This week’s BEACON Researchers at Work blog post is by University of Washington graduate student Peter Conlin.
Natural selection produces an organism whose phenotype is well matched to its environment. Under a constant environment there should be a single optimum, but what happens in a varying environment when different phenotypes are favored at different times? Environmental change can be seen as a challenge because it may disrupt the match between phenotype and environment, leading to a decrease in fitness. One solution to this mismatch problem is for individual organisms to condition their phenotype on the state of their environment.
The ability of a single genotype to alter its phenotype in response to changes in the environment is called phenotypic plasticity. Phenotypic plasticity can play many important roles in evolution – it can increase fitness, generate novelty, and plays a role in structuring ecological communities. This concept was first applied to changes in morphology but has more recently been extended to include a diversity of environmentally induced changes.
A classic example of adaptive phenotypic plasticity, and the first described, comes from the water flea, Daphnia. When grown in the presence of a predator Daphnia will grow defensive head shields and tail spines that are thought to increase their chance of survival by deterring predators.
Phenotypic plasticity is found across all levels of biological complexity and theory predicts that plasticity can be adaptive when the following criteria hold:
Organisms experience different environments (spatially or temporally).
- Different environments favor different phenotypes.
- The environmental cue provides reliable information about selective conditions.
The third criterion is especially important because in some cases, the phenotypic change must precede the selective conditions. In the case of Daphnia, the defensive head shield must grow before encountering a predator (if it is to be effective) and growing a head shield in the absence of a predator is thought to be costly. Daphnia are known to use chemicals released by their predators as a cue to grow a head shield. Interestingly, researchers have found that an increase in water temperature will elicit the same defensive response in some species!
A vast literature on phenotypic plasticity exists from studies of natural and laboratory populations, much of it from just the past 20-30 years. Experiments have demonstrated that plasticity is an evolvable trait, that plasticity can be directly selected, and have given us a better understanding of the complex genetics of phenotypic plasticity. Even so, a great number of theoretical predictions about the evolution of plasticity remain untested. My research in Ben Kerr’s lab uses an experimental evolution approach to understand the role of environmental cue reliability in the evolution of phenotypic plasticity and what genetic changes occur as plasticity evolves.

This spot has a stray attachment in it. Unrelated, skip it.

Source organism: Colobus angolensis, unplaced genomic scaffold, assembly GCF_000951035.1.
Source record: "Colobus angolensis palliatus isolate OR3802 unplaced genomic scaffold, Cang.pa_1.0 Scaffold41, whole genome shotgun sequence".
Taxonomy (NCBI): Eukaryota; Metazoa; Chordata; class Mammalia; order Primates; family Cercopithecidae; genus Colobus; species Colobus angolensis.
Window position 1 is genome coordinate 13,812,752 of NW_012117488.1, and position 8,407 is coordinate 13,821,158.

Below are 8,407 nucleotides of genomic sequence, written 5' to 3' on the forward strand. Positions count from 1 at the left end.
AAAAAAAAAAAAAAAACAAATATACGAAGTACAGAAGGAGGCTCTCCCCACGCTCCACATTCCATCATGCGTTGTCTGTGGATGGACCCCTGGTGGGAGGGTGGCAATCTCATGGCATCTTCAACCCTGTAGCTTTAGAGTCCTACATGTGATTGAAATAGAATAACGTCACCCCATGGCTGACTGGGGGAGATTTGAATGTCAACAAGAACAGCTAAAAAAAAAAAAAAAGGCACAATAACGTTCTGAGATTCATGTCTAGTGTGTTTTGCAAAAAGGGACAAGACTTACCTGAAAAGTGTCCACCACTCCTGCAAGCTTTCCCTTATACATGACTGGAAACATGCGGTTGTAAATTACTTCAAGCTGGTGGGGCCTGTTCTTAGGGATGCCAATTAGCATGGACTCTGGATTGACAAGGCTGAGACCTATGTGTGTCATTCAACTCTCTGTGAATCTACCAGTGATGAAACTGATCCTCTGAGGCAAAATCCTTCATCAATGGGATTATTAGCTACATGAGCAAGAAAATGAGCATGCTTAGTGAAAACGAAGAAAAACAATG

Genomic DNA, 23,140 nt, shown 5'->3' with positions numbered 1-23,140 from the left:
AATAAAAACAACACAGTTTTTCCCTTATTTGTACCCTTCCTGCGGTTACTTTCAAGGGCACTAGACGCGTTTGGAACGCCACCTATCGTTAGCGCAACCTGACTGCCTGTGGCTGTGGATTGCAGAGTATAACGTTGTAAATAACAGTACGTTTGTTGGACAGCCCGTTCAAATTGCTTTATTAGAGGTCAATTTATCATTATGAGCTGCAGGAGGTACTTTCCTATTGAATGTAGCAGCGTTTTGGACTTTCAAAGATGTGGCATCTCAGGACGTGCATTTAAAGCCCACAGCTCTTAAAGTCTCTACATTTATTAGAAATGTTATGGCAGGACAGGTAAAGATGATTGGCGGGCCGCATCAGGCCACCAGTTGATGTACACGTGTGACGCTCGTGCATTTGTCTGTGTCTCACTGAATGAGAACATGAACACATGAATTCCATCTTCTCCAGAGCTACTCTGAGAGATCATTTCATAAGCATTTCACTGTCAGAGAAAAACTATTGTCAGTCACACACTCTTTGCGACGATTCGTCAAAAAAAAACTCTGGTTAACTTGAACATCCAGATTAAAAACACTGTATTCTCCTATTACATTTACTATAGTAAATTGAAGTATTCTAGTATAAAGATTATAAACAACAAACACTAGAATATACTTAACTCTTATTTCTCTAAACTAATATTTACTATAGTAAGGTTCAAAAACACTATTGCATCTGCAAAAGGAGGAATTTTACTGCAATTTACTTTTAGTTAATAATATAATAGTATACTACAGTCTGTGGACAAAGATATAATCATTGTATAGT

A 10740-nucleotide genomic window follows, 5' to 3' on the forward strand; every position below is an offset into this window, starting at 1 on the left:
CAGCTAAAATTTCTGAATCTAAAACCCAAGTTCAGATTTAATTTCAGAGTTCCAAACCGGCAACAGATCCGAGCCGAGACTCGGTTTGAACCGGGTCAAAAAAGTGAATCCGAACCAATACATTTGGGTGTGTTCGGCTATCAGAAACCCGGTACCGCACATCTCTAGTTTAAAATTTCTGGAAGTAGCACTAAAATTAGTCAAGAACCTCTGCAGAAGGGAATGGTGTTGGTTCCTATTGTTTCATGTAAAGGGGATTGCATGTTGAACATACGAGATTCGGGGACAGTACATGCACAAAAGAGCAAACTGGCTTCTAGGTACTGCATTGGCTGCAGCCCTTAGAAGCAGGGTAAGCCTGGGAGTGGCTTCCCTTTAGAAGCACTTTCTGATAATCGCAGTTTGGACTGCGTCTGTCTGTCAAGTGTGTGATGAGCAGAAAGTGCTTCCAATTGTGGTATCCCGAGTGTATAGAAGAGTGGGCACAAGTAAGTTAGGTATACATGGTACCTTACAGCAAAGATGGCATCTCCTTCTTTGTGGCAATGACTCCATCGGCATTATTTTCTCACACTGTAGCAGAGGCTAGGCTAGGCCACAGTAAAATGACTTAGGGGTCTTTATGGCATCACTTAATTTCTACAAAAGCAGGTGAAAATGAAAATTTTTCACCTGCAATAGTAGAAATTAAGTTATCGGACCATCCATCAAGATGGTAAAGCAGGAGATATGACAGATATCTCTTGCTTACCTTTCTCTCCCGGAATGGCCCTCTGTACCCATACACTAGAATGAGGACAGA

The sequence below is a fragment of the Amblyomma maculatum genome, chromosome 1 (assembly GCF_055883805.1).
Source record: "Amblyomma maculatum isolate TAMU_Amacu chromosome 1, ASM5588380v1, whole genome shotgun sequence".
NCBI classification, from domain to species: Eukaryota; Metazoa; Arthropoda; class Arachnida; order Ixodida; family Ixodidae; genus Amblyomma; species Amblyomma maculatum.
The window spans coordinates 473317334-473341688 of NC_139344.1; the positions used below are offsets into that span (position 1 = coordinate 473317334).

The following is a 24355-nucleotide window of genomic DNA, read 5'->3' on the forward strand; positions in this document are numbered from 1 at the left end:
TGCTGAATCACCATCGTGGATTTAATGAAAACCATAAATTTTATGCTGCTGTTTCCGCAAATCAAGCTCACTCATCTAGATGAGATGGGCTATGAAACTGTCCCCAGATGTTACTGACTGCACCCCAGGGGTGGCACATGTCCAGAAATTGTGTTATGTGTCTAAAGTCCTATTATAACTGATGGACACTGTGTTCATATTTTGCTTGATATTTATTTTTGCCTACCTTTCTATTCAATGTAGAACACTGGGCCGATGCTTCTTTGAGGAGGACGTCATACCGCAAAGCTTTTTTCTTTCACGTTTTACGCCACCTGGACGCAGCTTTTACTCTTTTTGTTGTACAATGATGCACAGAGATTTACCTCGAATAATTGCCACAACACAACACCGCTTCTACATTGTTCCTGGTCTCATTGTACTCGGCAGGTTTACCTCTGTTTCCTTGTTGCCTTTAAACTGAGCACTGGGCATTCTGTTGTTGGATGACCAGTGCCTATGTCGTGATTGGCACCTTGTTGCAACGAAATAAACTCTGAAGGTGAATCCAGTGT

We are working with a strain of the budding yeast, Saccharomyces cerevisiae, from Will Ratcliff and Mike Travisano at the University of Minnesota that forms multicellular clusters, a phenotype caused by incomplete cell separation. The phenotype we are focusing on is the size of the yeast cluster. We chose this because cluster size varies across isolates and clusters can be easily size-sorted by centrifugation due to differential rates of sedimentation.
In the experiment yeast clusters are grown in a pair of alternating cue environments referred to as E1 and E2. We can favor the evolution of plasticity by pairing the different environments with opposing selective conditions (propagating either the top or bottom of the culture after centrifugation). Cue reliability is high when E1 and E2 are uniquely paired to top or bottom selection, respectively. We can test theoretical predictions about the importance of cue reliability by deviating from the 1:1 correlation between environment and selection. Our hypothesis is that phenotypic plasticity is more likely to evolve when cue reliability is high. We hope that this work will shed light on the conditions that favor the evolution of phenotypic plasticity and the underlying mechanisms for achieving plasticity.
For more information about Peter’s work, you can contact him at pconlin2 at u dot washington dot edu.